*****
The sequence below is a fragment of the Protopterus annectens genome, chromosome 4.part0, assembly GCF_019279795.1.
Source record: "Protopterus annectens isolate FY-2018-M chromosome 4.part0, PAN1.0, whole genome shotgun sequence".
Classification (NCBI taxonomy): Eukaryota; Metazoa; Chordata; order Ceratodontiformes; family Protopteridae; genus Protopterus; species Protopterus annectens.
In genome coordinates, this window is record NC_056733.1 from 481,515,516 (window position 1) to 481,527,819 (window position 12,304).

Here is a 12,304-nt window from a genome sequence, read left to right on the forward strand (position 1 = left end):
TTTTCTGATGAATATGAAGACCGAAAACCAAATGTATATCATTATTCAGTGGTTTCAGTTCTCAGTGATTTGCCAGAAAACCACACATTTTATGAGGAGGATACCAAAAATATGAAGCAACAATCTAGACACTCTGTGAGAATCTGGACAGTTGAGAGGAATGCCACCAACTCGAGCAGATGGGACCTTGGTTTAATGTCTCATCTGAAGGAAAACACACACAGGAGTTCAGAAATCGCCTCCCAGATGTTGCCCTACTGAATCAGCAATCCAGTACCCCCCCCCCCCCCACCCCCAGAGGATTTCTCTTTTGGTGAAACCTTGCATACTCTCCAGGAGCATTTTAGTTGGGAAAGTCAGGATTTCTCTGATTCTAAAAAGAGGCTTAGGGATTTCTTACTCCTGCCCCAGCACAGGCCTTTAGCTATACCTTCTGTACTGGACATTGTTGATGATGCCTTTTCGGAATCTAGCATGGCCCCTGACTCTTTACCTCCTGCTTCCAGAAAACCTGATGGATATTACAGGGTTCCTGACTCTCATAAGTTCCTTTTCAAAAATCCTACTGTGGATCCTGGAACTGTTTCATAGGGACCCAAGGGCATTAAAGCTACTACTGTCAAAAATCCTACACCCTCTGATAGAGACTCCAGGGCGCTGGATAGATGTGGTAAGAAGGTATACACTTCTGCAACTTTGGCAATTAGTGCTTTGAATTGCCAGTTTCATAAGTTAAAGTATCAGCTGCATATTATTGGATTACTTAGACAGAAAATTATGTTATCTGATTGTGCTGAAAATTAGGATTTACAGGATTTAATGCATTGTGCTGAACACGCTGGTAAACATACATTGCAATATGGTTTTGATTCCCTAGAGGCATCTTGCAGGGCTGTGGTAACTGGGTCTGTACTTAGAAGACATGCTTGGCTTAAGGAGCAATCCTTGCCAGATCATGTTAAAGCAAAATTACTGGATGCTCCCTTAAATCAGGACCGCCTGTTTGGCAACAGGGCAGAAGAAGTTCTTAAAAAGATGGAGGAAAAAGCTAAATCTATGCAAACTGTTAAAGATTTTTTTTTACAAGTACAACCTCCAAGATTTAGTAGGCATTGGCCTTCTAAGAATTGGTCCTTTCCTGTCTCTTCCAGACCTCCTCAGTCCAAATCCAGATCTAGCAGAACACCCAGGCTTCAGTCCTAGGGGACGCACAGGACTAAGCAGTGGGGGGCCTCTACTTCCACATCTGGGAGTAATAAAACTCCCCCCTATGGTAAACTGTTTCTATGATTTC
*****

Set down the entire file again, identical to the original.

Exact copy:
The sequence below is a fragment of the Protopterus annectens genome, chromosome 4.part0, assembly GCF_019279795.1.
Source record: "Protopterus annectens isolate FY-2018-M chromosome 4.part0, PAN1.0, whole genome shotgun sequence".
Classification (NCBI taxonomy): Eukaryota; Metazoa; Chordata; order Ceratodontiformes; family Protopteridae; genus Protopterus; species Protopterus annectens.
In genome coordinates, this window is record NC_056733.1 from 481,515,516 (window position 1) to 481,527,819 (window position 12,304).

Here is a 12,304-nt window from a genome sequence, read left to right on the forward strand (position 1 = left end):
TTTTCTGATGAATATGAAGACCGAAAACCAAATGTATATCATTATTCAGTGGTTTCAGTTCTCAGTGATTTGCCAGAAAACCACACATTTTATGAGGAGGATACCAAAAATATGAAGCAACAATCTAGACACTCTGTGAGAATCTGGACAGTTGAGAGGAATGCCACCAACTCGAGCAGATGGGACCTTGGTTTAATGTCTCATCTGAAGGAAAACACACACAGGAGTTCAGAAATCGCCTCCCAGATGTTGCCCTACTGAATCAGCAATCCAGTACCCCCCCCCCCCCCACCCCCAGAGGATTTCTCTTTTGGTGAAACCTTGCATACTCTCCAGGAGCATTTTAGTTGGGAAAGTCAGGATTTCTCTGATTCTAAAAAGAGGCTTAGGGATTTCTTACTCCTGCCCCAGCACAGGCCTTTAGCTATACCTTCTGTACTGGACATTGTTGATGATGCCTTTTCGGAATCTAGCATGGCCCCTGACTCTTTACCTCCTGCTTCCAGAAAACCTGATGGATATTACAGGGTTCCTGACTCTCATAAGTTCCTTTTCAAAAATCCTACTGTGGATCCTGGAACTGTTTCATAGGGACCCAAGGGCATTAAAGCTACTACTGTCAAAAATCCTACACCCTCTGATAGAGACTCCAGGGCGCTGGATAGATGTGGTAAGAAGGTATACACTTCTGCAACTTTGGCAATTAGTGCTTTGAATTGCCAGTTTCATAAGTTAAAGTATCAGCTGCATATTATTGGATTACTTAGACAGAAAATTATGTTATCTGATTGTGCTGAAAATTAGGATTTACAGGATTTAATGCATTGTGCTGAACACGCTGGTAAACATACATTGCAATATGGTTTTGATTCCCTAGAGGCATCTTGCAGGGCTGTGGTAACTGGGTCTGTACTTAGAAGACATGCTTGGCTTAAGGAGCAATCCTTGCCAGATCATGTTAAAGCAAAATTACTGGATGCTCCCTTAAATCAGGACCGCCTGTTTGGCAACAGGGCAGAAGAAGTTCTTAAAAAGATGGAGGAAAAAGCTAAATCTATGCAAACTGTTAAAGATTTTTTTTTACAAGTACAACCTCCAAGATTTAGTAGGCATTGGCCTTCTAAGAATTGGTCCTTTCCTGTCTCTTCCAGACCTCCTCAGTCCAAATCCAGATCTAGCAGAACACCCAGGCTTCAGTCCTAGGGGACGCACAGGACTAAGCAGTGGGGGGCCTCTACTTCCACATCTGGGAGTAATAAAACTCCCCCCTATGGTAAACTGTTTCTATGATTTC